Bill White (Canadian politician)

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William Andrew White, III
Bill White III.jpg
Bill White, seen here in the mid-1970s.

Photo courtesy of the White family.

First Black Canadian MP candidate
Constituency Spadina, 1949
Personal details
Born (1915-02-07)February 7, 1915
Truro, Nova Scotia
Died January 23, 1981(1981-01-23) (aged 65)
New Zealand
Political party Co-operative Commonwealth Federation
Spouse(s) Vivian R. Keeler
Children W. Romney White, Chris White, Laurie White, Sheila White, Tim White
Residence Scarborough, Ontario
Occupation Teacher/Composer/Choral Group Leader
Religion Unitarian

William Andrew (Bill) White, III, OC (February 7, 1915 – January 23, 1981) was a Canadian composer and social justice activist, who was the first Black Canadian to run for federal office in Canada.

1949 federal election[edit]

He stood as the Co-operative Commonwealth Federation candidate in the Toronto electoral district of Spadina in the 1949 election, although he was not elected.

Canadian federal election, 1949: Spadina
Party Candidate Votes
     Liberal David Croll 23,652
     Progressive Conservative Willard M. Box 9,407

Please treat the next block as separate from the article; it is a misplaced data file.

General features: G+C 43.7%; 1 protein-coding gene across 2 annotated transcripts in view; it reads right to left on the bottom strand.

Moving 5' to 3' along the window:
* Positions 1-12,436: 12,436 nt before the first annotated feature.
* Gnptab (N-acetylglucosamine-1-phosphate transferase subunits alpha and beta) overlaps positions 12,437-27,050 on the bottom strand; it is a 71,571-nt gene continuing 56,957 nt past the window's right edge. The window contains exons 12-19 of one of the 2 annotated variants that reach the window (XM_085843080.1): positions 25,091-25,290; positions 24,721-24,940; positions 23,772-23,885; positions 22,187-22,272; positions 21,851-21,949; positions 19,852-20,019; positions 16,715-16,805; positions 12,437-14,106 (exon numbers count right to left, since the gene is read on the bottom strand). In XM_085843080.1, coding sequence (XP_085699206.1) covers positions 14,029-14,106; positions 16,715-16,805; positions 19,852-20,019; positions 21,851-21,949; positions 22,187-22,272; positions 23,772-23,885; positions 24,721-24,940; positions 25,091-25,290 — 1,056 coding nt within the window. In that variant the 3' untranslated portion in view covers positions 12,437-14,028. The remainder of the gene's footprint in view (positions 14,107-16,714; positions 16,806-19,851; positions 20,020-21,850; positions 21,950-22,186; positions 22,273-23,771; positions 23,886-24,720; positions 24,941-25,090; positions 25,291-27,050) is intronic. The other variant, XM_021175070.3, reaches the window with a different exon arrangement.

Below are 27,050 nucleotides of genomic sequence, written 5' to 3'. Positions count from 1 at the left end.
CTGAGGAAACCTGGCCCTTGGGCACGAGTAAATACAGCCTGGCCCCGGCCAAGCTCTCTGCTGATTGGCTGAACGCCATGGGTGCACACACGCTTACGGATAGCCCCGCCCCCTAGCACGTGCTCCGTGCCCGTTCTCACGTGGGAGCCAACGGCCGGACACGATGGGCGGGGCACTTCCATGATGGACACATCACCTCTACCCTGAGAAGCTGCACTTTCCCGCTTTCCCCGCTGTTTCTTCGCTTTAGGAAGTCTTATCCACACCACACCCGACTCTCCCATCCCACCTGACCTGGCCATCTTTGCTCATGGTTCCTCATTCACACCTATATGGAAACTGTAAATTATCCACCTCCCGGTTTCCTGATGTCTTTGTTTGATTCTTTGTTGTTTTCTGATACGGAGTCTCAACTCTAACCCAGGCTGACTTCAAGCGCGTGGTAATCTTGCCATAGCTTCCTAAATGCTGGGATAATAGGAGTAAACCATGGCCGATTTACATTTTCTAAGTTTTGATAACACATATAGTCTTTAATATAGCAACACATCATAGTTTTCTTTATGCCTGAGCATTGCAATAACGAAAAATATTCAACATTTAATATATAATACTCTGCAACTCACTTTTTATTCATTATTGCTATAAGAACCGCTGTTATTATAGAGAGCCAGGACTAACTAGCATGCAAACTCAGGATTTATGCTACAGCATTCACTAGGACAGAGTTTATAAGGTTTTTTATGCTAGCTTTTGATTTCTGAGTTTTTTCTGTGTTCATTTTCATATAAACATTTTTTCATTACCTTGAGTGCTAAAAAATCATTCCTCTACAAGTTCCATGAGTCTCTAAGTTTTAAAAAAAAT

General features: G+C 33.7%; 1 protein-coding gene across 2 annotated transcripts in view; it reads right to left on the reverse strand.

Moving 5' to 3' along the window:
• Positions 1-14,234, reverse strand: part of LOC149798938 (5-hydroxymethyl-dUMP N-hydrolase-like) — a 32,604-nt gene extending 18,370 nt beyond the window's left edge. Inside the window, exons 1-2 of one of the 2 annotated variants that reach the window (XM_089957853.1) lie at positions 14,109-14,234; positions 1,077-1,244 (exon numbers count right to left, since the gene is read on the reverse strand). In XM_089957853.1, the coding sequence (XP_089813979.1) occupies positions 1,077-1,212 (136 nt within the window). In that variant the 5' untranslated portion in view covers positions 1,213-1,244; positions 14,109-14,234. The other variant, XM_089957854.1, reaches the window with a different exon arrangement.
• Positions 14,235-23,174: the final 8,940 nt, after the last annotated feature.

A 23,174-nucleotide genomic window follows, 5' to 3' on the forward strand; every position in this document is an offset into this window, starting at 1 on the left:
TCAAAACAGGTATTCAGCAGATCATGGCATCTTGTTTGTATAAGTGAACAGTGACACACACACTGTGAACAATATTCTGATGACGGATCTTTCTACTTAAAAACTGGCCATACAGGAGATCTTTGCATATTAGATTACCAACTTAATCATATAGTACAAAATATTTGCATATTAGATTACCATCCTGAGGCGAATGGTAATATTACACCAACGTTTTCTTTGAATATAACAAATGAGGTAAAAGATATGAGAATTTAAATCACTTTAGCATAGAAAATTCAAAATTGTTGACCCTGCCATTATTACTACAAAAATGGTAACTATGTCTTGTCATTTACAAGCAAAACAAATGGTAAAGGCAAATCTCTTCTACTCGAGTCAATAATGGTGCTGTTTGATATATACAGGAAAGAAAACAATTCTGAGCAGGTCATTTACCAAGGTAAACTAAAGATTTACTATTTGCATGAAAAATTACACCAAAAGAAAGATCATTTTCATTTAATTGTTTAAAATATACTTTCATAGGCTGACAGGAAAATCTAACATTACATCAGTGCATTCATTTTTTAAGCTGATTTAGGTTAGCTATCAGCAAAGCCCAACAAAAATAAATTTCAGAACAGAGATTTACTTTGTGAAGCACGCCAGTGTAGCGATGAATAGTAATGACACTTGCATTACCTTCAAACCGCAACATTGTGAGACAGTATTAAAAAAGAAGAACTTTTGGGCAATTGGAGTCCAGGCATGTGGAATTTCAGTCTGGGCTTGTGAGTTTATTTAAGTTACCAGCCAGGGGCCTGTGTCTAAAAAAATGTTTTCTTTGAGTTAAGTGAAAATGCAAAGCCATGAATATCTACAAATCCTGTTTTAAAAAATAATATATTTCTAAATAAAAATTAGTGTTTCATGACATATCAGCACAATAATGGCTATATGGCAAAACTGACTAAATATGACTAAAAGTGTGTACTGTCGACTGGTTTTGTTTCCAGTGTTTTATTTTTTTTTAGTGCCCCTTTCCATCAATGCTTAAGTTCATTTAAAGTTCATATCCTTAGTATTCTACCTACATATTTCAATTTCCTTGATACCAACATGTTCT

Co-operative Commonwealth William Andrew White 5,969

Order of Canada[edit]

Bill White was appointed an Officer of the Order of Canada on December 18, 1970.[1] He was invested into the Order on March 31, 1971.[1] The appointment was for "services to the community and his contribution to better relations and understanding between people of different racial background."[1] Another honour he earned was the Scarborough Citizen of the Year in 1976.

Family history[edit]

He was the son of Baptist minister William A. White and the brother of famed Canadian concert singer Portia White, labour union leader Jack White, and television performer Lorne White. Bill White was the father of software designer W. Romney White, folk musician Chris White, Toronto physician Laurie White, social activist and politician Sheila White and professional musician Tim White.

Death[edit]

Bill White died in New Zealand on January 23, 1981 local time (January 22 in Toronto's Eastern Time Zone).

See also[edit]

References[edit]

  1. ^ a b c "Honors, Order of Canada". Governor General of Canada Website. Governor General of Canada. 2006-03-30. Retrieved 2009-11-16.